DETROIT (March 8, 2010) — Last week, along with many folks from Detroit, I had a quick trip to Europe with stops in England and Switzerland.
Every year thousands of executives head for Geneva for the motor show, which is the only major annual motor show in Europe.
I was quite surprised at how the economy was just as bad in parts of Europe as the U.S.
We seem to assume that it simply can't get any worse than the U.S., much less in Detroit. Well, it looks like misery loves company.
There was quite a bit of pessimism in Europe, and no one seems to be seeing a robust recovery from the financial crisis of last year. Many of the countries have put in place quite a few financial stimuli that simply don't seem to be working very well, if at all.
The real irony is that as the financial world looks around for stable currency where they can put their money, sooner or later, they seem to always head back to the U.S. dollar, which lately is strengthening against the euro and the English pound.
The problems of countries like Turkey and Greece appear to be diminishing the strength of the euro against other currencies.
Meanwhile, we can argue that a stronger dollar will harm our economy and make it more difficult to see our products outside of the U.S.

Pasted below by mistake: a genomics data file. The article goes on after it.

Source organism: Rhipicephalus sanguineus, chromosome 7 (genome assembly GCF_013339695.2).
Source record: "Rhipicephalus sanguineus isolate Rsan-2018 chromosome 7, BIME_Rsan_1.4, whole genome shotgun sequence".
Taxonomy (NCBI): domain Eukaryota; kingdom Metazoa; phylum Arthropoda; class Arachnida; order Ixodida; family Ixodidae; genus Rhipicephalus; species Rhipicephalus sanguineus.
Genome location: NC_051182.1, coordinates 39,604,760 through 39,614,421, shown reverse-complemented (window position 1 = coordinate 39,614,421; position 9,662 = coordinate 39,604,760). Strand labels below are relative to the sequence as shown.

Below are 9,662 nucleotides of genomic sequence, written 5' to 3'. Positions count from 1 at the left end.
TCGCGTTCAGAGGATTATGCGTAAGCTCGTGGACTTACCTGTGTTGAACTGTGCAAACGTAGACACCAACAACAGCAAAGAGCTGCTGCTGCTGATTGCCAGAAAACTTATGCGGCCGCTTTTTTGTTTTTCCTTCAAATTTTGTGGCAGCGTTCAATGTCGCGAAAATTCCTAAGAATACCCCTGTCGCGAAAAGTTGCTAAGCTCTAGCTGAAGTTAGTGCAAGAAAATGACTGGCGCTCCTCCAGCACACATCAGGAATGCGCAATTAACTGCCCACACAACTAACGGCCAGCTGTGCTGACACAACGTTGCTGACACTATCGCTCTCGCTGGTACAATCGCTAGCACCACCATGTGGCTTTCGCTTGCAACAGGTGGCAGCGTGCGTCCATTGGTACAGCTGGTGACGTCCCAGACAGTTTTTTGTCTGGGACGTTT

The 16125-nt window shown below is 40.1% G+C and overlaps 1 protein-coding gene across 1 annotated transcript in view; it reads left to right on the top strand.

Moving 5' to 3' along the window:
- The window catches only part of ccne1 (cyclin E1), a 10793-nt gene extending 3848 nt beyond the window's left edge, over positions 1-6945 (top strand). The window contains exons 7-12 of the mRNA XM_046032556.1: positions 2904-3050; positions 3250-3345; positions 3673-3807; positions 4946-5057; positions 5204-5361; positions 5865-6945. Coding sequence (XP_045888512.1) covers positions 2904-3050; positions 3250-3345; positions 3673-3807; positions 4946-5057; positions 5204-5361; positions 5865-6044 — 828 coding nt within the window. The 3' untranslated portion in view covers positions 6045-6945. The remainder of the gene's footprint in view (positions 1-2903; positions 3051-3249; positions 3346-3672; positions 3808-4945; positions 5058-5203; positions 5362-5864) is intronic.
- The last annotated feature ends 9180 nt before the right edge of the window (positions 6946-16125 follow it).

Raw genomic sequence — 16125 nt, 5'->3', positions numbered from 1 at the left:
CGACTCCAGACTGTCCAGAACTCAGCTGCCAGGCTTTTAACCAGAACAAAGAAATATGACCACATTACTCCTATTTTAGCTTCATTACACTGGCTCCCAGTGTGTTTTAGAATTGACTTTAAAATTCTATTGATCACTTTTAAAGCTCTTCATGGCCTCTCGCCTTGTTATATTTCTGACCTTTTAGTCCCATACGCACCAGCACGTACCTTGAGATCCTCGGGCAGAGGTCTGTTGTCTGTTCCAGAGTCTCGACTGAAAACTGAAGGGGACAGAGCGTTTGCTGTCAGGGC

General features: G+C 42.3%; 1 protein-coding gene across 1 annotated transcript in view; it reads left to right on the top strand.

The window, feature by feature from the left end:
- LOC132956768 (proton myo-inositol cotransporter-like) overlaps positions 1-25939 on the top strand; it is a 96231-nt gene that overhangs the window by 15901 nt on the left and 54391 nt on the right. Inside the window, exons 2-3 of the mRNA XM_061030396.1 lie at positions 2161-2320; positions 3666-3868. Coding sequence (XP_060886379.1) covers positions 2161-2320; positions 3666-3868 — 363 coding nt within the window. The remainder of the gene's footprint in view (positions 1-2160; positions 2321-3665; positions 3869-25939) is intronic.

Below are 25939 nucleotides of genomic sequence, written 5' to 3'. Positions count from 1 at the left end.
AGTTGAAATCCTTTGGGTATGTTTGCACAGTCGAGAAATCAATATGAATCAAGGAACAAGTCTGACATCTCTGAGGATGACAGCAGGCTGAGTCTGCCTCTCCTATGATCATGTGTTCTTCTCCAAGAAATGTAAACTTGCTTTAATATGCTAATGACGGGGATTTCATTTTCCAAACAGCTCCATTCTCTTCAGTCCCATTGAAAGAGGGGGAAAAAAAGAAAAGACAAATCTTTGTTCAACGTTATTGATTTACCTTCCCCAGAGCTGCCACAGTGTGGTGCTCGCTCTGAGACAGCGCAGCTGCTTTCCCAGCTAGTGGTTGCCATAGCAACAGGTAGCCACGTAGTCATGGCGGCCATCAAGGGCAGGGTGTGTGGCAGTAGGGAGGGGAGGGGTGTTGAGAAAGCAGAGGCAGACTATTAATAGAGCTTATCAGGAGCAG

Or a stronger dollar will make the U.S. economy stronger and much better in the long run.
I guess if you're selling Boeing aircraft overseas, you'd pick one point of view, and if you're worried about selling our massive U.S. debt, then you'd support the other point of view.
Meanwhile, in spite of a stronger dollar, it's certainly not cheap to travel in Europe. Whether our dollar is weak or strong, it's a very expensive proposition.
It's always interesting to notice the changes, and I can't help but notice that the international business community seems to spend more and more time in the English language. Not to mention that when you are traveling overseas, you're never very much out of touch.
With three or four U.S.-based news organizations offering the news with a U.S. point of view, you're never too far away from home. Add the ever-present e-mails that are being transmitted to your BlackBerry, you might never realize that you happen to be a few thousand miles from your home base.
The business world is working 24 hours a day. Business is always open somewhere. The decisions being made are having an impact on our business.
The world is moving at a rapid pace. And it's not slowing down.
Keith Crain is chairman of Crain Communications Inc. and editor-in-chief of Automotive News, a Detroit-based sister publication of Tire Business. This column appeared in Crain's Detroit Business magazine.